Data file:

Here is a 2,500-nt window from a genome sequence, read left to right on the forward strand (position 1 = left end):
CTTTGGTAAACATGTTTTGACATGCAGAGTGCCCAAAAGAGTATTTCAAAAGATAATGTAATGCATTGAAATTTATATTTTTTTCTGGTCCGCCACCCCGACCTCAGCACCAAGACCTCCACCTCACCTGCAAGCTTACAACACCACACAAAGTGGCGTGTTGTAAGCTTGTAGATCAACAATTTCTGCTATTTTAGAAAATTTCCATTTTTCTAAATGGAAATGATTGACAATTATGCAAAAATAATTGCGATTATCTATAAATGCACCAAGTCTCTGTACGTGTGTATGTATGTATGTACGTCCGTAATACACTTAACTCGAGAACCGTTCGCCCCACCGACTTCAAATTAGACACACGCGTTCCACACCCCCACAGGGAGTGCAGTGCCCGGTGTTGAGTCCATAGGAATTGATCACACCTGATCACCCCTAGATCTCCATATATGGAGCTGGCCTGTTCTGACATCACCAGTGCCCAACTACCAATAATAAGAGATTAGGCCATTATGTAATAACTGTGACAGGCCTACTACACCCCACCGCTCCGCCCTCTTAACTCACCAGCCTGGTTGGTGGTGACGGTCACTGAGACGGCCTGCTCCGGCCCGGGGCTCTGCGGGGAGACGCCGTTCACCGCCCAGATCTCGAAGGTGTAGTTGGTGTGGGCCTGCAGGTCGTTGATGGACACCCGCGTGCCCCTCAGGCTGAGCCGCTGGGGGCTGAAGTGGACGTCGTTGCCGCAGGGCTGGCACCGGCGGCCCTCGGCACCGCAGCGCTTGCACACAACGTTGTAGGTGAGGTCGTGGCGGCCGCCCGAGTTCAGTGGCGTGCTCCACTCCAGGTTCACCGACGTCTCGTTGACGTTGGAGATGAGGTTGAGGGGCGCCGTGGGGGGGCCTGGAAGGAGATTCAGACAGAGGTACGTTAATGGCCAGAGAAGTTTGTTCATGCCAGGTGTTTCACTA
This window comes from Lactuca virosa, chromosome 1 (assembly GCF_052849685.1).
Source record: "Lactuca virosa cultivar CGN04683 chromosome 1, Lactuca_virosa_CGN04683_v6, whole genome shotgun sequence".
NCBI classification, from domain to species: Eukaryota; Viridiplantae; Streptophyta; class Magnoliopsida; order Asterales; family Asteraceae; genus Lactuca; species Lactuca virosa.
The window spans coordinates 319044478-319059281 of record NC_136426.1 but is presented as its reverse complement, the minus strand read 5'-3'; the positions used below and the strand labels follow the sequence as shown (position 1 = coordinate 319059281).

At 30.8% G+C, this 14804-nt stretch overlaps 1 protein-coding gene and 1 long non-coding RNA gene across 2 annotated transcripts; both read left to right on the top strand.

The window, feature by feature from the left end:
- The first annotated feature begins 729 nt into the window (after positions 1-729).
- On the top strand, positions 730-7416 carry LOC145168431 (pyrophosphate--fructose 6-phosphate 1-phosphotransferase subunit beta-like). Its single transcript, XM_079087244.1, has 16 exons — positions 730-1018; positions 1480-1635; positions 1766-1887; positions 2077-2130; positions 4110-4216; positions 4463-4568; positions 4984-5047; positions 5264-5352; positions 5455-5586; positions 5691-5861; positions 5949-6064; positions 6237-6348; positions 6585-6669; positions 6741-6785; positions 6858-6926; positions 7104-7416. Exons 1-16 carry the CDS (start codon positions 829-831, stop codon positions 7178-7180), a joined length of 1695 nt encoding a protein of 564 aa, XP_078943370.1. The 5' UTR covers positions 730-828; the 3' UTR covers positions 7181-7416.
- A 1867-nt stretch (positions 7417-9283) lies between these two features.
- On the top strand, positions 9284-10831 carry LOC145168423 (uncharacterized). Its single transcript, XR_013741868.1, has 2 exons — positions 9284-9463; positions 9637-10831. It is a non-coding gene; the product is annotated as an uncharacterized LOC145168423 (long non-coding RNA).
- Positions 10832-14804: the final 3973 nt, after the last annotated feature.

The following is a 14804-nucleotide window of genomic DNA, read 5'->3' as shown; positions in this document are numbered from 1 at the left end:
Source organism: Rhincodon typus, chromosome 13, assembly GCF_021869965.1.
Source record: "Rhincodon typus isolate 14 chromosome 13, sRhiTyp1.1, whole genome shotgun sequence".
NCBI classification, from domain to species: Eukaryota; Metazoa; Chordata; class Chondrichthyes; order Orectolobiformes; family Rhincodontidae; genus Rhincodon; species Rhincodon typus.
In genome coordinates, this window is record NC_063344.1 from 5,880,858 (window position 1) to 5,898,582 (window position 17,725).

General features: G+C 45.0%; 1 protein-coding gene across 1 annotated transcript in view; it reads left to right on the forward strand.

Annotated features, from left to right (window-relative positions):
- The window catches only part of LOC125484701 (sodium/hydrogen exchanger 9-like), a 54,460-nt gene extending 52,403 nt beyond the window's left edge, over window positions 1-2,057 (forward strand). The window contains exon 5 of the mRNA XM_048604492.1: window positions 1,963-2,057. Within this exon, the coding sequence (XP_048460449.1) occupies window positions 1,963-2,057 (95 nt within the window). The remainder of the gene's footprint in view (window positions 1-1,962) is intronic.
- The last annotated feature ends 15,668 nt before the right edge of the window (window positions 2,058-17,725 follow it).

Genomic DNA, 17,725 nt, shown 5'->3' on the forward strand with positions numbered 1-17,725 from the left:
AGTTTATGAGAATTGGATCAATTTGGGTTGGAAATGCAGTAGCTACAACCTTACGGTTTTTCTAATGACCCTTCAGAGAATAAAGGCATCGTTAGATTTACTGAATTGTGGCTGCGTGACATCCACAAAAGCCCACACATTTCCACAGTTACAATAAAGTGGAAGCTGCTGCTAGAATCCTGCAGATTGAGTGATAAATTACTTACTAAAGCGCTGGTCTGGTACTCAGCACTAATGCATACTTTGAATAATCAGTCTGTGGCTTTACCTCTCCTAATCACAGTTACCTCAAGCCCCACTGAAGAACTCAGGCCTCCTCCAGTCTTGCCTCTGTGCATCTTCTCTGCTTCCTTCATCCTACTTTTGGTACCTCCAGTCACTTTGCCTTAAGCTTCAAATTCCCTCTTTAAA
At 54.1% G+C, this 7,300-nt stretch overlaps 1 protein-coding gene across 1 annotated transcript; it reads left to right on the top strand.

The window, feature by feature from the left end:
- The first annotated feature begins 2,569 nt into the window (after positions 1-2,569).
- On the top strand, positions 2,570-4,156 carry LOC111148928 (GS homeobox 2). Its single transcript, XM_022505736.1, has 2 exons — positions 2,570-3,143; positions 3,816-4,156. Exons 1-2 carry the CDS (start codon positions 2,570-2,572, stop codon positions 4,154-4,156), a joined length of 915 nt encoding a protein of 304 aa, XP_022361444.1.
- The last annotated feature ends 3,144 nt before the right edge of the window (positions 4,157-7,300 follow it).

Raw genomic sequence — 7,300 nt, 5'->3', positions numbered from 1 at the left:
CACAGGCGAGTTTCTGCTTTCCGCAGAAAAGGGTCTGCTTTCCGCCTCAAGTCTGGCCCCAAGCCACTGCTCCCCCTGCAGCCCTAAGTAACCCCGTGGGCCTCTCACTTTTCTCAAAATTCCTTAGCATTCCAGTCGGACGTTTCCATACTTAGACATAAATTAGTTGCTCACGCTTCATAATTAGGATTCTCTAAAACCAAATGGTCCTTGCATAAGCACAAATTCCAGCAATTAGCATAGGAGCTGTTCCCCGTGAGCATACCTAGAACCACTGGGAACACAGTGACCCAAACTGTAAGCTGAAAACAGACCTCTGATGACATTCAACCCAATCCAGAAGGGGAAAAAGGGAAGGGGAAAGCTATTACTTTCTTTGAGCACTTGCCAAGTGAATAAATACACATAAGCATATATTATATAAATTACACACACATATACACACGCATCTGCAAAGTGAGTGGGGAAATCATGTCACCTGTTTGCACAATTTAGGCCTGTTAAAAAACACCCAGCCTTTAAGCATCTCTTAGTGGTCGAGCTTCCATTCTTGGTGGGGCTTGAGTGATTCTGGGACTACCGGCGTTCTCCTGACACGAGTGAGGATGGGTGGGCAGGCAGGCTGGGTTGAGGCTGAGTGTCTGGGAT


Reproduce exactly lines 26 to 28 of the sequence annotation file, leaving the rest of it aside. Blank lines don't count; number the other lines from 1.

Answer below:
The window, feature by feature from the left end:
- The first annotated feature begins 2,569 nt into the window (after positions 1-2,569).
- On the top strand, positions 2,570-4,156 carry LOC111148928 (GS homeobox 2). Its single transcript, XM_022505736.1, has 2 exons — positions 2,570-3,143; positions 3,816-4,156. Exons 1-2 carry the CDS (start codon positions 2,570-2,572, stop codon positions 4,154-4,156), a joined length of 915 nt encoding a protein of 304 aa, XP_022361444.1.